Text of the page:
FINRA's Eileen Murray Defends Increased Regulation of ESG
In a recent interview with CNBC, FINRA Chair Eileen Murray forcefully made the case for increased government regulation of environmental, social and governance (ESG) disclosures by public companies. Citing concerns with the lack of ESG accountability, consistency and transparency, Murray opined that the current system of self-regulation and reporting is not enough: “I see ESG as an ecosystem. . . . it’s going to take regulators, business, and educators to deal with this.”
The stakes are huge, as investors are increasingly drawn to companies that certify their compliance with ESG standards. Sustainable investments now total $17 trillion in the US alone according to a recent report from the Forum for Sustainable and Responsible Investment. But, Murray says, investors seeking responsible investments are often left in the dark: “How many companies are reporting on ESG and saying they are ESG compliant when they’re really not? What is the standard? What does it mean?”
As former co-CEO of the world’s largest hedge fund, Bridgewater Associates, Murray brings a unique perspective to the debate over the role of government agencies in the regulation ESG disclosures. While in the private sector, Murray believed companies could self-regulate—but she has since changed her tune: “I was dead wrong. . . . We need regulators to step up and start to ensure that companies are applying standards in disclosure.”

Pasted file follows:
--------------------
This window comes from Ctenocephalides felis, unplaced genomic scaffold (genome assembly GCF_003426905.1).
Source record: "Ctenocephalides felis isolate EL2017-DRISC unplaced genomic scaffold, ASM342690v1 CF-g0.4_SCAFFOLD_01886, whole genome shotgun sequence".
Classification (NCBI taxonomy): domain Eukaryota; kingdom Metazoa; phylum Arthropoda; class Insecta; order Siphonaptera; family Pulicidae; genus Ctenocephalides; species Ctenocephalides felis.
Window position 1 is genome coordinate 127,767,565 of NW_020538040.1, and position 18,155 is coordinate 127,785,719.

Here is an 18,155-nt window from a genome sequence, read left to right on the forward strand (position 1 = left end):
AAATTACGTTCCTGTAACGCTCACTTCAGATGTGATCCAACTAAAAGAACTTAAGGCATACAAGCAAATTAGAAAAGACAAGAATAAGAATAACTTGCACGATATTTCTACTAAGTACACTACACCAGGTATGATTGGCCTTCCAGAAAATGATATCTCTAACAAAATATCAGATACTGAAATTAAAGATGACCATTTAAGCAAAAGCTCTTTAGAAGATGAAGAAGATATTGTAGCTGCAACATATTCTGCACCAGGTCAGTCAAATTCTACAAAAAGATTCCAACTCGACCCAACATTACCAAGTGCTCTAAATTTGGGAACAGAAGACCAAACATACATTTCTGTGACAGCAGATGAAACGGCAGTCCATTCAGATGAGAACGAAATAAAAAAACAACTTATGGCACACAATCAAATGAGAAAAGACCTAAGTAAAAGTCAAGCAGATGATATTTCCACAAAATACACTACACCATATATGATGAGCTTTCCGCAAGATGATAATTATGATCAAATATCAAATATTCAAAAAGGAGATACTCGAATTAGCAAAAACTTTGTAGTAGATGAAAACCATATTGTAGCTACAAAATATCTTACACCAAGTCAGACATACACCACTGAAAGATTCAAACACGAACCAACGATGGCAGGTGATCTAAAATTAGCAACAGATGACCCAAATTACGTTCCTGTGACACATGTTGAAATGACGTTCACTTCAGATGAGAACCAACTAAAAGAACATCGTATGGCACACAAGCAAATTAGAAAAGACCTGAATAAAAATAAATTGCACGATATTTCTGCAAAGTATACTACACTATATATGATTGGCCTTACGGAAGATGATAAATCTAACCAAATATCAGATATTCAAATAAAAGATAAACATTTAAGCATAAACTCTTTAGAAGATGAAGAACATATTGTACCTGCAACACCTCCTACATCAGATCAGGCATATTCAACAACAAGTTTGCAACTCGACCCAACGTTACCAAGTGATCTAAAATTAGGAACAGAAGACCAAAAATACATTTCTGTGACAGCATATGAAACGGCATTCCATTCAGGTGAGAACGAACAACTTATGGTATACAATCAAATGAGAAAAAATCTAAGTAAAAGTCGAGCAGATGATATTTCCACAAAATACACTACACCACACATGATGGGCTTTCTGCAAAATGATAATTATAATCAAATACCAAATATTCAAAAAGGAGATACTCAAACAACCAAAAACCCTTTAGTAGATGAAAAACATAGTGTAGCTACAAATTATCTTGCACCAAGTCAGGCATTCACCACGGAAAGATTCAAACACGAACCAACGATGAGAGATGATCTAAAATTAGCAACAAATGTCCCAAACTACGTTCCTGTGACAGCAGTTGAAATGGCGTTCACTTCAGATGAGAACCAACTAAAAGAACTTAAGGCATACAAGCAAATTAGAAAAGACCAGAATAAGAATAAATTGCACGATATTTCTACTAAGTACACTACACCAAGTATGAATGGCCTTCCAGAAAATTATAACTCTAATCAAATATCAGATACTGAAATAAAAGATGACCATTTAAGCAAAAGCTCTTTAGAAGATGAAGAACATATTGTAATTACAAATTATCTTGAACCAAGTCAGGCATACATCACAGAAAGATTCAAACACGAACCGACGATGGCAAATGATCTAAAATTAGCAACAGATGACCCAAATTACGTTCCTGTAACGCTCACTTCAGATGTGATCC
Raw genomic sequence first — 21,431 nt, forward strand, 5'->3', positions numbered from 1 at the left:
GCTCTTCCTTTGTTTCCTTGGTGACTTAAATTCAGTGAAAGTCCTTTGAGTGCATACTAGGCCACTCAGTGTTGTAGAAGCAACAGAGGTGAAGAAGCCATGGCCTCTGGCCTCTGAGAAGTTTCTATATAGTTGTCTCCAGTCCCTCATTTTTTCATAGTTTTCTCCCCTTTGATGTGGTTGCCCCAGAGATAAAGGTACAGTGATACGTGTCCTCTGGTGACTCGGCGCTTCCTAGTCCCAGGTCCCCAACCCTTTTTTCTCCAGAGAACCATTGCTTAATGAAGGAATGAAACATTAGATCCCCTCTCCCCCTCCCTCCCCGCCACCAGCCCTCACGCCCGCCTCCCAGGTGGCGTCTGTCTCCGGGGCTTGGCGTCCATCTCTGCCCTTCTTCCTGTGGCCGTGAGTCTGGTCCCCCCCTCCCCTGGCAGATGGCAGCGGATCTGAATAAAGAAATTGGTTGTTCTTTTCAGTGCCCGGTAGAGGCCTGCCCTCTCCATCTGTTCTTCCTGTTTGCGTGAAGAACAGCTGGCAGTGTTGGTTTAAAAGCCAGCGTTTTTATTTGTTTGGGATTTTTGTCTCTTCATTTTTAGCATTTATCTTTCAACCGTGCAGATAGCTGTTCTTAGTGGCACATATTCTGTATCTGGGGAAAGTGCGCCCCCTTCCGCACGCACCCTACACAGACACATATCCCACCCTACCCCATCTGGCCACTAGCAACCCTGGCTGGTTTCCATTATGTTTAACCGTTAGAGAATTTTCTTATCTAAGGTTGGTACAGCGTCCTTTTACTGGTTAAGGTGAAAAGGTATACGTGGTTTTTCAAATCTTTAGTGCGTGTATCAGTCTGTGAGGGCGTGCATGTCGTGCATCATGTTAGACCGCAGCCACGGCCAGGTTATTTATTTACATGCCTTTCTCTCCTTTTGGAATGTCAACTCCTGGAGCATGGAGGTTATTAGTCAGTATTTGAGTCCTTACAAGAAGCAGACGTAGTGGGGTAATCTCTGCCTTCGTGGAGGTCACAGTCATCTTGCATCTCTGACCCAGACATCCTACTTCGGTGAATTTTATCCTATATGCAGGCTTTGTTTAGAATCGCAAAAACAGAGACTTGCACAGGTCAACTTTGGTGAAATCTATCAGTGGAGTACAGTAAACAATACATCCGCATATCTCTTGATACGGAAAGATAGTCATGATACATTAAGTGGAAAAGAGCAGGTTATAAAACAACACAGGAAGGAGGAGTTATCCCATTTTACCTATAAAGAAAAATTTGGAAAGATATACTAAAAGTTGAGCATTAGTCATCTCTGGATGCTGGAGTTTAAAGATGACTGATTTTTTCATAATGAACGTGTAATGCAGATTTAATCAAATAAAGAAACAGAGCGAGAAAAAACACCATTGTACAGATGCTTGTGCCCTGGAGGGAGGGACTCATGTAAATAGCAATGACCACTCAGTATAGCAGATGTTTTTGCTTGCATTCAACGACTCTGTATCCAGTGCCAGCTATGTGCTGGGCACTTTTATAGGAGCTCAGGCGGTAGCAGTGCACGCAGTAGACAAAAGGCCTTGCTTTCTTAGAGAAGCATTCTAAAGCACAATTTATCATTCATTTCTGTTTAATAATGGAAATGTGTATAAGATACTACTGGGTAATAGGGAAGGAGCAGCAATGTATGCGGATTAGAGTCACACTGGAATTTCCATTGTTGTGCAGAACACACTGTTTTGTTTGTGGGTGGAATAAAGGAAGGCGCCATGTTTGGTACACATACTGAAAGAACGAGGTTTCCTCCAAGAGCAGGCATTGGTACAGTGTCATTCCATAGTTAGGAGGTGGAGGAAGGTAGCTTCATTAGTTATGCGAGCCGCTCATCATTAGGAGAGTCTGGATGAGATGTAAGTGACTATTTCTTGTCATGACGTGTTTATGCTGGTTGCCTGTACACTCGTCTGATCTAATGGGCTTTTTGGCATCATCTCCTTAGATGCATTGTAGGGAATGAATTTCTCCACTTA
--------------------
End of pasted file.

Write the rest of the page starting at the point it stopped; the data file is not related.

Significantly, Murray deferred to the SEC when asked which agency should be responsible for regulating ESG disclosure requirements, pointing out that SEC Chair Gary Gensler has “put people in place to spearhead these initiatives” on ESG. Consistent with Murray’s calls for “collaboration between regulators and business,” the SEC has spent much of this year soliciting and compiling public comments for an upcoming release of new rules related to climate change and other environmental disclosures.
For its part, FINRA appears equally poised to contribute to the emerging regulatory landscape, focusing on diversity, equity, and inclusion (DEI) disclosures. During her interview, Murray applauded Nasdaq’s new listing rules that require companies to have at least two diverse directors or else publicly disclose board diversity statistics on an annual basis. “Without those kinds of movements, we aren’t going to make progress, and I think history demonstrates that.” Although public comments on DEI disclosures are now closed, companies can expect upcoming regulations to reflect a similar “comply or disclose” framework.